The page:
After all, what is Texas known for – The Alamo?  Nice piece of history, but it’s really a crappy little old building that you’d barely notice in San Antonio if somebody didn’t point it out to you.  Oil?  Hell, we got plenty of that stuff in other states.  Cattle? Same thing.  Texas Instruments? What has that company innovated lately?  Wool? More of it comes from Texas than any other state, but we’ll be OK without their contribution.

Three of the nation’s top ten population centers (Houston, Dallas, and San Antonio) are in Texas, and the Lone Star state is big – second only to Alaska – but it’s still only about 7.4% of the area of the U.S.

When we allow Texas to secede, we’ll need to shut down all the federal installations there.  All the Army bases, all the V-A Hospitals, all the Federal Courthouses, Federal Administration Buildings (Social Security, IRS, et.al.) shut down; all the U.S. Post Offices; shut down all the NASA stuff;  anything connected with the Federal government – gone.  Shut down.  All Federal assets – military hardware of all sorts, NASA computers, Postal vehicles, all that stuff will be removed as quickly as possible, and what’s left one year from the date of secession you can have.

We won’t take any more Federal Tax out of Texans’ paychecks, nor Social Security nor Medicare or any of that stuff.  And as for what Texans have already paid in for Social Security, et.al. – well, we’ll just consider that liquidated damages for the cost of closing all Federal institutions in Texas.  Y’all can figure out your own retirement plans and medical coverage, just as so many of you Texans have been yammering about.

We’ll take Puerto Rico as the new 50th state.   Their flag looks like yours anyway.

And, since Texas receives more funds from the Federal government than it sends to Washington, the rest of us will enjoy the small economic boost we’ll get from that.

Good luck, and good riddance.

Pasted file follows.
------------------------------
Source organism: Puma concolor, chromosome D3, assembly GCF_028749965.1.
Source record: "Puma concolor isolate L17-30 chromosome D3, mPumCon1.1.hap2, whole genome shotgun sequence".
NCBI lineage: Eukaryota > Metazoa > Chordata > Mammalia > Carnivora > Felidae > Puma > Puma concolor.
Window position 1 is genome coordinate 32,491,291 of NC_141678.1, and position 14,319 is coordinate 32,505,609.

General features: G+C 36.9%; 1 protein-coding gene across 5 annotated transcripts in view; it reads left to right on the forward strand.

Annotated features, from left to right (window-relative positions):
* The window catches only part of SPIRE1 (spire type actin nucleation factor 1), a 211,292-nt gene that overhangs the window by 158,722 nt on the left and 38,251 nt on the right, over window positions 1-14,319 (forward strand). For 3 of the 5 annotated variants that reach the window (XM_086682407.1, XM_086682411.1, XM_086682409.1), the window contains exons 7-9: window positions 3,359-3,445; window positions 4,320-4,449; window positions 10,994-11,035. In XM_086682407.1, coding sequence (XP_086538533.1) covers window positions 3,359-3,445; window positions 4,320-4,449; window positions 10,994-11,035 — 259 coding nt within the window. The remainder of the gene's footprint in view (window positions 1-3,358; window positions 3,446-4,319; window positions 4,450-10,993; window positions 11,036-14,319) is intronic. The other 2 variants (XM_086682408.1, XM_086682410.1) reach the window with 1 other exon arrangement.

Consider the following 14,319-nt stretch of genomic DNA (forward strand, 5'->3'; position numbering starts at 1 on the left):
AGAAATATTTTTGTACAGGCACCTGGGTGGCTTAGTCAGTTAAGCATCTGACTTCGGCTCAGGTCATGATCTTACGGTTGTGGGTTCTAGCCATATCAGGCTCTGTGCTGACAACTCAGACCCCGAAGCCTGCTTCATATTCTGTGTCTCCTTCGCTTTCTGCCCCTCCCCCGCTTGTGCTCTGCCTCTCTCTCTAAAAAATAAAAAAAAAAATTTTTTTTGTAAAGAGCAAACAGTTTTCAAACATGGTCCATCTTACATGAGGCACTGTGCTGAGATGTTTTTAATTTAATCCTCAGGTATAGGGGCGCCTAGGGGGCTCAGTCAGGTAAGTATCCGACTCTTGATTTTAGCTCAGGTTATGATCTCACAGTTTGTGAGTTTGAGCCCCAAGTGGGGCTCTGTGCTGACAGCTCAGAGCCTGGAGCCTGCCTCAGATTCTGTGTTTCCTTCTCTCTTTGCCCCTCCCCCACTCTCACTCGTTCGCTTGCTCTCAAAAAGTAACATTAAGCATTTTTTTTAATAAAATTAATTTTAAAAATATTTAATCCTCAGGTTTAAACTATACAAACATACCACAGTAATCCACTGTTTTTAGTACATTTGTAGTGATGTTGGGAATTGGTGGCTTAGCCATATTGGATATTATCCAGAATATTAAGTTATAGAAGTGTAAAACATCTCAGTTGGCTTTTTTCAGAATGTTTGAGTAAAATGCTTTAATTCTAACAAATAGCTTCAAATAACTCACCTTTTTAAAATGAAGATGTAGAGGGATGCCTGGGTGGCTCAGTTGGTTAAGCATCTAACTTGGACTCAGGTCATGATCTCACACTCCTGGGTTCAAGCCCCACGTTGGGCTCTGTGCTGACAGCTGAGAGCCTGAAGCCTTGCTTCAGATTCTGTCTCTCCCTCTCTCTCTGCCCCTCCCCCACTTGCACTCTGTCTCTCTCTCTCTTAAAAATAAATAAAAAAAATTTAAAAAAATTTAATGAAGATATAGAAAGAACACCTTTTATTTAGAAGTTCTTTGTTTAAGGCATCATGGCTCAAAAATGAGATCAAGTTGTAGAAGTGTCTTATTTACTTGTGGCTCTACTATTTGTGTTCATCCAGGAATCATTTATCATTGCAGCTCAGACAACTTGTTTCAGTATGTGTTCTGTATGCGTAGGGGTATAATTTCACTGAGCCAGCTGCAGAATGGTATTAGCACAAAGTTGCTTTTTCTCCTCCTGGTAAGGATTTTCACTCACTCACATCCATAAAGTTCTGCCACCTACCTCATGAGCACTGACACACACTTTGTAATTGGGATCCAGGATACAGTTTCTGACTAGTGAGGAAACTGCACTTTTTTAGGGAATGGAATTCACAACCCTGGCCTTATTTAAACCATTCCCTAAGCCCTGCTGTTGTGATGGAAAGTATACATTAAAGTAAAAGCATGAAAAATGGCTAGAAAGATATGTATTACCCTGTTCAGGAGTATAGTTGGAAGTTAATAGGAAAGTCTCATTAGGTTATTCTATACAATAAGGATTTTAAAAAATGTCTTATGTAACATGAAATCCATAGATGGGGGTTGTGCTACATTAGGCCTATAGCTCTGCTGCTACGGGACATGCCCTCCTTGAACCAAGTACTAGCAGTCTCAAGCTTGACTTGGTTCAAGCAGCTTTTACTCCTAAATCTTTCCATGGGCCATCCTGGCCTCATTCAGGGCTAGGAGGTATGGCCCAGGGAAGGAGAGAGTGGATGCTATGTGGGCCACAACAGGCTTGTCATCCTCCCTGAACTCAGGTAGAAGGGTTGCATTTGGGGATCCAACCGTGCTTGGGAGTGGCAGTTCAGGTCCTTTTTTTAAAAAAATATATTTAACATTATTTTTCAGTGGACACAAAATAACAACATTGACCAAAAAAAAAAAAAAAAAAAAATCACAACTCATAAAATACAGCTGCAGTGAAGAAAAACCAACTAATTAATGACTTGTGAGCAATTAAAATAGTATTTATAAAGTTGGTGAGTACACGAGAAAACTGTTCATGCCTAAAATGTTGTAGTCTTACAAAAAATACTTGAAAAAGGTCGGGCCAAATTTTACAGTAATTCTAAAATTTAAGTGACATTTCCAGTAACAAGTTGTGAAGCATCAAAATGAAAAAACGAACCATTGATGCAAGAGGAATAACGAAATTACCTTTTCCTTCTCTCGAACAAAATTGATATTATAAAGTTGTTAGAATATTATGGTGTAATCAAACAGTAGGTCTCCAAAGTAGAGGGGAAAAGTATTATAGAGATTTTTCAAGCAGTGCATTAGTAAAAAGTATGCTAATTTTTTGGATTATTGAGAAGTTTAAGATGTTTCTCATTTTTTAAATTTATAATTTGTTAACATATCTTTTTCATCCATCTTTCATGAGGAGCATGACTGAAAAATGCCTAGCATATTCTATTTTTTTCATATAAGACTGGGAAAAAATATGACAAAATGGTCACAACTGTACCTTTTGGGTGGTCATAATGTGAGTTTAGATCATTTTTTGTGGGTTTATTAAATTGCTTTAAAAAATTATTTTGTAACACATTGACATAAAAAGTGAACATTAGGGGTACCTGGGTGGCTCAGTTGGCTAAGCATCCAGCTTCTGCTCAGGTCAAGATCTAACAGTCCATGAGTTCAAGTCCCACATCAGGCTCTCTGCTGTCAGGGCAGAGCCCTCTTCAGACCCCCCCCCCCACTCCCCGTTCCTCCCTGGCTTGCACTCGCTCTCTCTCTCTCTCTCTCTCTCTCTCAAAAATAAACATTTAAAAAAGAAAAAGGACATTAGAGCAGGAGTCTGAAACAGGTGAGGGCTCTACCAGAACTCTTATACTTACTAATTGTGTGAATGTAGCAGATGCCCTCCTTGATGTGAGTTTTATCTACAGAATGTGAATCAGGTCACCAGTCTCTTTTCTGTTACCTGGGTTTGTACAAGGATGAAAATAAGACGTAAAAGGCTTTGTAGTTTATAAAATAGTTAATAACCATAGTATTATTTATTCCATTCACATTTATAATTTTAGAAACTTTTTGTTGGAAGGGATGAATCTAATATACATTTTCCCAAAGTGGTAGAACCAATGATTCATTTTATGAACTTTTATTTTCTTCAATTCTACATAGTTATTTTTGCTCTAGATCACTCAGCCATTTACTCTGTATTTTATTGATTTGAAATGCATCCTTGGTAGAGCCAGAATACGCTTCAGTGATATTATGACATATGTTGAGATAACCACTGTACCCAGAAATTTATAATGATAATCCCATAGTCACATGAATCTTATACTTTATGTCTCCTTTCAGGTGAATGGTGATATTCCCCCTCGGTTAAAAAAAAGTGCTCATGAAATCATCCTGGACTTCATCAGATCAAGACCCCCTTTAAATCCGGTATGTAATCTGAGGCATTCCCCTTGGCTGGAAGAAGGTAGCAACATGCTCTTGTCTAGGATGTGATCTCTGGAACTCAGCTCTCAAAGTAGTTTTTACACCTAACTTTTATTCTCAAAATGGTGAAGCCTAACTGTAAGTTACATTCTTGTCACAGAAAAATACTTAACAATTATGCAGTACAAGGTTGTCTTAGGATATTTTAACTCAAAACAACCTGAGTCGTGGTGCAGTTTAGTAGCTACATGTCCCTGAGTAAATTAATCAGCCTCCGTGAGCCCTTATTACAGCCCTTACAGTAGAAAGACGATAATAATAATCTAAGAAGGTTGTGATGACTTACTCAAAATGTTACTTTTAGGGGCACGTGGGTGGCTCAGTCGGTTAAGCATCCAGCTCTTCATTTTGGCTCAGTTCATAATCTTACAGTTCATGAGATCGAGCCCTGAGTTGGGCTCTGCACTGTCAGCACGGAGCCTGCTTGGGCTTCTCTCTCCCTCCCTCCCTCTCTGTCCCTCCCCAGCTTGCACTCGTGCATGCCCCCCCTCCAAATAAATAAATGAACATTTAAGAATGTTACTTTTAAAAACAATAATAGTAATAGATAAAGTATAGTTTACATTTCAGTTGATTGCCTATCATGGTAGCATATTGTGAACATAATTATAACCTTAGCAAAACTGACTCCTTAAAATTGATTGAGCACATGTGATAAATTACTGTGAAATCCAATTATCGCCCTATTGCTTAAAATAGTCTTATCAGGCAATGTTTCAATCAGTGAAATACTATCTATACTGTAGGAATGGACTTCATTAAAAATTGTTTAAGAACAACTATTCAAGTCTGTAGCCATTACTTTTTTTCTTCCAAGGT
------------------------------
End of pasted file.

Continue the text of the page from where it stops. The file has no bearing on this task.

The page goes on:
Friday, November 9, 2012

Dat’s How Dey Talk In ‘Sconsin, Inso?


Last night I had a fun Facebook exchange with my friend Dick Alpert, erstwhile morning host on WIBA-AM in Madison who now masterfully handles traffic reporting duties for the all the Clear Channel radio stations in Wisconsin, from their Milwaukee hub.  Dick is from Sheboygan, but you couldn’t tell from hearing him speak.  Like most broadcasters, Dick has that neutral diction that sounds the same all across America.

The exchange started when Dick posted that he had heard someone on the police scanner say “Highway One Hundred” – which is one of the many main thoroughfares in the Milwaukee metro area.  The reason for his post is that those of us who have been around the state for a while know that people in Milwaukee – which, by the way, is usually pronounced with two run-on syllables - mwokee –by the natives, invariably say “Hiway a hunnert”.  Not “Hiway one hundred”, but “Hiway a hunnert”.

That post kicked off a sting of follow-up comments from folks who appreciate the true Wisconsin accent, as heard in communities like Milwaukee, Sheboygan, the “holy land” between Lake Winnebago and Lake Michigan, and pretty much everywhere above HiWay 8.

Part of this unique regional speech is characterized by a more “German” syntax, where you hang the vowel on the end of the sentence; part of it is reflected in the “th” sound being replaced with a “d” – as in dese/these, dem/them, does/those, and so on.  And a part of it is unique articles which ‘sconnies innately understand – like “inso”, which I believe is a contraction of “isn’t it so?”, which you would hear in any conversation, like “dem Packers really are playin’ good now, inso?”

And, of course, you have to drop your g’s to speak proper ‘sconnie .  It’s “playin”, not “playing”.  And the popular new nickname for Wisconsinites – ‘sconnie – comes from the way so many people who live here pronounce the name of the state: ‘sconsin.

The area around Sheboygan and the holy land (the communities of St. Anne, St. Nazianz, Holy Cross, etc. in Calumet, Manitowoc, and Sheboygan Counties) speaks an intensely pure form of ‘sconnie, and to navigate the area, you’ll need to know things like to those folks, a cook-out is a fry-out (they have frequent brat-fry events), a barbeque sandwich is a hot tomale, and scores of other terms which are really not part of mainstream ‘sconsin speech.

For years, I worked with a young woman from Hilbert, who had learned to adapt her speech to the neutral broadcast inflection, but hearing her on the phone speaking with a friend from back home, she’d slip into the native tongue, and say things like “Yah, den, I gotta work Friday ‘till five, but den I’m comin’ back over by yous for dat big brat fry dere havin’ by Johnny’s ma’s place, ya know, so you guys should meet me dere, inso?  Yah, den, we’re gonna get all loopy, inso?”

You don’t go over to someone’s house; you go over by their house.  “Yah, hey, I heard Jim is stayin’ by Frank’s place fer a while – guess da old lady got fed up wit his drinkin’ and carryin’ on, and went to work and trew him outta da house.  He says ta her, he says, dat was just da Leinie’s talkin’ da udder night when I come home and called ya a bitch, but she din’t buy dat story, so out on the street he went.” (Notice how the past tense verb is hung onto the end of the dependent clause.)